The suffrage movement is a common theme when talking about achievements of women in the past, and we certainly hold a wealth of information here, from the force feeding of women on hunger strike, to 1911 census forms when women refused to provide their details to a government they had no say in electing. Although there are so many achievements of women to choose from, this wealth means there is always something more to talk about!
This file, MEPO 3/203, came to my attention while carrying out some research with colleagues on the last Maharajah of the Punjab, Duleep Singh and his family in preparation for last year’s Diversity Week.
However, it wasn’t a member of the Duleep Singh family that caught my eye during our research.
We looked at a file relating to the Maharajah’s daughter, Princess Sophia Duleep Singh and her involvement with the Suffragettes. This particular file contains police reports on ‘Black Friday’, 18 November 1910, when Suffragettes clashed violently with police in response to the apparent stalling of the Bill in Parliament which would have granted suffrage to women of the upper classes. One particular statement, given by disabled protestor Miss May Billinghust, describes the brutality and humiliation the protestors reported:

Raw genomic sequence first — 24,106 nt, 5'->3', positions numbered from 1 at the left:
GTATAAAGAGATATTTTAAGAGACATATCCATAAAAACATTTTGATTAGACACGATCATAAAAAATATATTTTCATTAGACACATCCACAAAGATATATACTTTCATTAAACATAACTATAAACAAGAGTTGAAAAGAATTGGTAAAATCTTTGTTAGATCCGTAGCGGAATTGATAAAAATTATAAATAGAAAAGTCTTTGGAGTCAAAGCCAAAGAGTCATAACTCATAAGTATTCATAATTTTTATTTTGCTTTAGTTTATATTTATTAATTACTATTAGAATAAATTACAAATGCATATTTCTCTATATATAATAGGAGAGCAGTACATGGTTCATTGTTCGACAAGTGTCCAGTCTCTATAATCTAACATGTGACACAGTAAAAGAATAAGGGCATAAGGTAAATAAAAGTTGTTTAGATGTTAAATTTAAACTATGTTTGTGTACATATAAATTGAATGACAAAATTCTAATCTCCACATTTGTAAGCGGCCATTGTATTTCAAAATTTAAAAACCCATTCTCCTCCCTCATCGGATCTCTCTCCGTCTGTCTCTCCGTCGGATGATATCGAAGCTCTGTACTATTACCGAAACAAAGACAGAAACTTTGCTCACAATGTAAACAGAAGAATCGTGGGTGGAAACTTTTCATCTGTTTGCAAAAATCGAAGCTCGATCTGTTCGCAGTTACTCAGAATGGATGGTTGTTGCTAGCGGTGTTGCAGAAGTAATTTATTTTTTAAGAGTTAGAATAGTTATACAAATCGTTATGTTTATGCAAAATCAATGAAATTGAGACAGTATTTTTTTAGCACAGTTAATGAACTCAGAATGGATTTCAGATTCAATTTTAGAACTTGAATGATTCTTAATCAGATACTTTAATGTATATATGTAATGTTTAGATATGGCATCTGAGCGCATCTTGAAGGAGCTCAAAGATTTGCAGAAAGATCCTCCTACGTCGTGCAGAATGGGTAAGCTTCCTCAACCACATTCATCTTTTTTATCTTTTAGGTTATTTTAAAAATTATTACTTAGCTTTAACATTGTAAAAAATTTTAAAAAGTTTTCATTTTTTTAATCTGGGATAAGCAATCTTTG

“At first, the police threw me out of the machine [a hand tricycle] on to the ground in a very brutal manner. Secondly, when on the machine again, they tried to push me along with my arms twisted behind me in a very painful position, with one of my fingers bent right back, which caused me great agony. Thirdly, they took me down a side road and left me in the middle of a hooligan crowd, first taking all the valves out of the wheels and pocketing them, so that I could not move the machine, and left me to the crowd of roughs, who, luckily, proved my friends.”
The incident became an embarrassment for the police as the press and public took the side of the Suffragettes following many similar witness reports.
This struck me as such a good example of what working with the archives here at The National Archives can show us. In so many files we discover more about the events we may be interested in, but also what can often shine through is the personal voice clamouring to be heard. For an archive which is by its very nature dominated by the official voice, here is the stronger voice of May Billinghurst’s courage; a disabled woman fighting for something she believes in.